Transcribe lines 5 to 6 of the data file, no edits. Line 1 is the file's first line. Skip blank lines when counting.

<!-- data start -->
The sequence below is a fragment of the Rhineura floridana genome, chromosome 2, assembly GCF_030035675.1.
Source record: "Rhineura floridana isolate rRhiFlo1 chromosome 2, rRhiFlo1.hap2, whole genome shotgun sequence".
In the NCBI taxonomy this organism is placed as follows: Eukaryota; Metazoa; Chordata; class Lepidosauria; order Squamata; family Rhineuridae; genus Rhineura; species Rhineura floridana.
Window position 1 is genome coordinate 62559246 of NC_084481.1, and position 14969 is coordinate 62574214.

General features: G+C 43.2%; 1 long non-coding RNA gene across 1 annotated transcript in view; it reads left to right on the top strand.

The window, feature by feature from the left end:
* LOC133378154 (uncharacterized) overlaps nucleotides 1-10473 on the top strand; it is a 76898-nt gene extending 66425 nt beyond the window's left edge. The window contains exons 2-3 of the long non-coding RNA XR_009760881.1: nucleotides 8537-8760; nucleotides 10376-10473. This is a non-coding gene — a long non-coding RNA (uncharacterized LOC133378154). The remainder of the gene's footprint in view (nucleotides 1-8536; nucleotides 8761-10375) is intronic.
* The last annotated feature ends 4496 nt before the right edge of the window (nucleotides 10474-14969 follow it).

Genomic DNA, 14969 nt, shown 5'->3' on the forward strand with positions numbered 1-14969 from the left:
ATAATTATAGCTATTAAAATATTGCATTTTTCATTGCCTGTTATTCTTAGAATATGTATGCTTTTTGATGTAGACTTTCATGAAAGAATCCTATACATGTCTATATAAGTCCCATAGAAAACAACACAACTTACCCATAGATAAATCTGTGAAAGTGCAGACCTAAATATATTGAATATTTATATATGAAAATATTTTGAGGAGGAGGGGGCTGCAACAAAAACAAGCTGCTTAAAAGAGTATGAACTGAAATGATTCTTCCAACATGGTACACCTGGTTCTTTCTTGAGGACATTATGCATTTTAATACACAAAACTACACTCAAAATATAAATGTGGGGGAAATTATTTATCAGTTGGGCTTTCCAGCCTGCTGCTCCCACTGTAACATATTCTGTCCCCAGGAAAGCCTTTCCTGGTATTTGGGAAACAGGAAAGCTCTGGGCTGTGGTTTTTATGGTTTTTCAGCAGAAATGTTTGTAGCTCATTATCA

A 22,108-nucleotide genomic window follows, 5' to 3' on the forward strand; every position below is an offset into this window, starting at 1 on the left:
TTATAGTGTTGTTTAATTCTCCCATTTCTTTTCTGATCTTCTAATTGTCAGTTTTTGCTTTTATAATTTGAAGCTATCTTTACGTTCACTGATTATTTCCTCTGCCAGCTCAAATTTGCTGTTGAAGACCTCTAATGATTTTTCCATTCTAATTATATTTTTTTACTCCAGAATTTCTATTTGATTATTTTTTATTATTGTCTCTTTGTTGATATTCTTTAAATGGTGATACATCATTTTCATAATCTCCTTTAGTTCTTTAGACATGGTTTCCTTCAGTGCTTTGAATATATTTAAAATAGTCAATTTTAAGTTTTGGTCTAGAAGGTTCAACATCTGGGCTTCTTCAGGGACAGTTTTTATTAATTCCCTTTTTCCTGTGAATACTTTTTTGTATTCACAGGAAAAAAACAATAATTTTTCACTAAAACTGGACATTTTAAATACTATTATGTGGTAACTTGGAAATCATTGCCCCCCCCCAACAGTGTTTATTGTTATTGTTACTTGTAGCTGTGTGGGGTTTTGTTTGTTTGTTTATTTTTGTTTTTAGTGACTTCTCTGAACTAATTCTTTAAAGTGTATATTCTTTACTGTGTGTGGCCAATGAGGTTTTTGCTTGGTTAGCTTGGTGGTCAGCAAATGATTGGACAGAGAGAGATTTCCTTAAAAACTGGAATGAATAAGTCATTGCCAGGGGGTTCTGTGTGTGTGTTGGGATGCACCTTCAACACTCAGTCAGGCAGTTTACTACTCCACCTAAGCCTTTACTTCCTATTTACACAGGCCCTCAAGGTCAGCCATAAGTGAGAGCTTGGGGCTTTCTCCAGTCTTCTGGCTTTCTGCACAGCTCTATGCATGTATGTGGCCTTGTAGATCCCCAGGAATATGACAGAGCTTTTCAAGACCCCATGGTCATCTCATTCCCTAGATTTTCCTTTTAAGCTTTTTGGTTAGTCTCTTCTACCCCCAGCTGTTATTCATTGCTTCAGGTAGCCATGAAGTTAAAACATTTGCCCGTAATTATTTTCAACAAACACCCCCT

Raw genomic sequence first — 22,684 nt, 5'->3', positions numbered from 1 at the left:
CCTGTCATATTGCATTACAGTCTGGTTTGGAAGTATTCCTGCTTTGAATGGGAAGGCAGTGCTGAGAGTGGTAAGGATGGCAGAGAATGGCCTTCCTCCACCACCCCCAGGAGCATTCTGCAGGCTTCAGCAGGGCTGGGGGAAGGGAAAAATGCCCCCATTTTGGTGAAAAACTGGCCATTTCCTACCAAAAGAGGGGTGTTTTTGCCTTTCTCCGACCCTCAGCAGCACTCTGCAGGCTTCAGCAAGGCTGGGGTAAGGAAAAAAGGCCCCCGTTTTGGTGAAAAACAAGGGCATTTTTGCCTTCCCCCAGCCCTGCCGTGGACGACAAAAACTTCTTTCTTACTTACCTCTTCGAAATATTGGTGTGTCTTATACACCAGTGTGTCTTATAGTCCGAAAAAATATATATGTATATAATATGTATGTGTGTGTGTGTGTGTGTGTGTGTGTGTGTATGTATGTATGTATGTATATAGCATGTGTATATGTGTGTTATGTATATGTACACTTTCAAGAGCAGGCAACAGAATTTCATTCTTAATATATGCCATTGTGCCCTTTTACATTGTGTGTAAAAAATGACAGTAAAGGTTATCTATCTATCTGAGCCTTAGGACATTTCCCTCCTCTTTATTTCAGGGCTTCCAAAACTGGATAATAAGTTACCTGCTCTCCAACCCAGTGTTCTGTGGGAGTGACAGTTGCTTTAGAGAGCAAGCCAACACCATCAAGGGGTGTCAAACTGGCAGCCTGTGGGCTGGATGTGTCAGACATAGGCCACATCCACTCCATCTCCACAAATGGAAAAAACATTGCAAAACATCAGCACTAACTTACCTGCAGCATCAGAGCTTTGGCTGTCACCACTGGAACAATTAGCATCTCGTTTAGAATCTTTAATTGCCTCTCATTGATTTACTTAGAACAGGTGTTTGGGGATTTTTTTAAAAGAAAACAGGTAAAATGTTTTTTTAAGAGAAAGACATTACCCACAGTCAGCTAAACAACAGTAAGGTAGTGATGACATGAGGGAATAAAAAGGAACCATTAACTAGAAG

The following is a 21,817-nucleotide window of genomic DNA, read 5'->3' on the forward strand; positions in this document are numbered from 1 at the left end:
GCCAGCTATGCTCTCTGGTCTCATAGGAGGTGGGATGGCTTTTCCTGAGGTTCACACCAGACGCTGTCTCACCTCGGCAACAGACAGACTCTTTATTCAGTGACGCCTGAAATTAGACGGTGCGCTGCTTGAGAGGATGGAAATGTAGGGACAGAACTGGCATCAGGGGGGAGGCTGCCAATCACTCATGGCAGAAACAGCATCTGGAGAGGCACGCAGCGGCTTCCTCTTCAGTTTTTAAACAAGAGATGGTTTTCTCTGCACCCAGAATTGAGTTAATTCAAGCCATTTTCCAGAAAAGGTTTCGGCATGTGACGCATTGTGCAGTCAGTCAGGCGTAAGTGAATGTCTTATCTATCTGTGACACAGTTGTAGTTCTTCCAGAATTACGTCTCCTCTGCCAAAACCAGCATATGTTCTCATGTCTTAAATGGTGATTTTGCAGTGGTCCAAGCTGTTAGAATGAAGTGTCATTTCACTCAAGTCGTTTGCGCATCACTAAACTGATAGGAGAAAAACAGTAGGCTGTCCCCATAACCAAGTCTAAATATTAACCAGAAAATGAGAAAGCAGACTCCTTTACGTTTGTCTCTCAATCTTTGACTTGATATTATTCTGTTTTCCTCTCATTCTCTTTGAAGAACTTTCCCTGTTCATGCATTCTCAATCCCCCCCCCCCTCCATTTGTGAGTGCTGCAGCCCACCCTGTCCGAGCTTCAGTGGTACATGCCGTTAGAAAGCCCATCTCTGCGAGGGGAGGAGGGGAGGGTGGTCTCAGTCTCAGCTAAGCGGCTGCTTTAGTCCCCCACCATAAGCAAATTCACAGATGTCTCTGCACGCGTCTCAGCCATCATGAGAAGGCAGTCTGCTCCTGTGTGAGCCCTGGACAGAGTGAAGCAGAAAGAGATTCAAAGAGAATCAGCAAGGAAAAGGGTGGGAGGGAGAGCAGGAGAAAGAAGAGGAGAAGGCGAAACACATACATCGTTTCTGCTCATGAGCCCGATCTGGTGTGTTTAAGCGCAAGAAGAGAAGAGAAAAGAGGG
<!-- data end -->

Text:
General features: G+C 43.2%; 1 long non-coding RNA gene across 1 annotated transcript in view; it reads left to right on the top strand.

The window, feature by feature from the left end: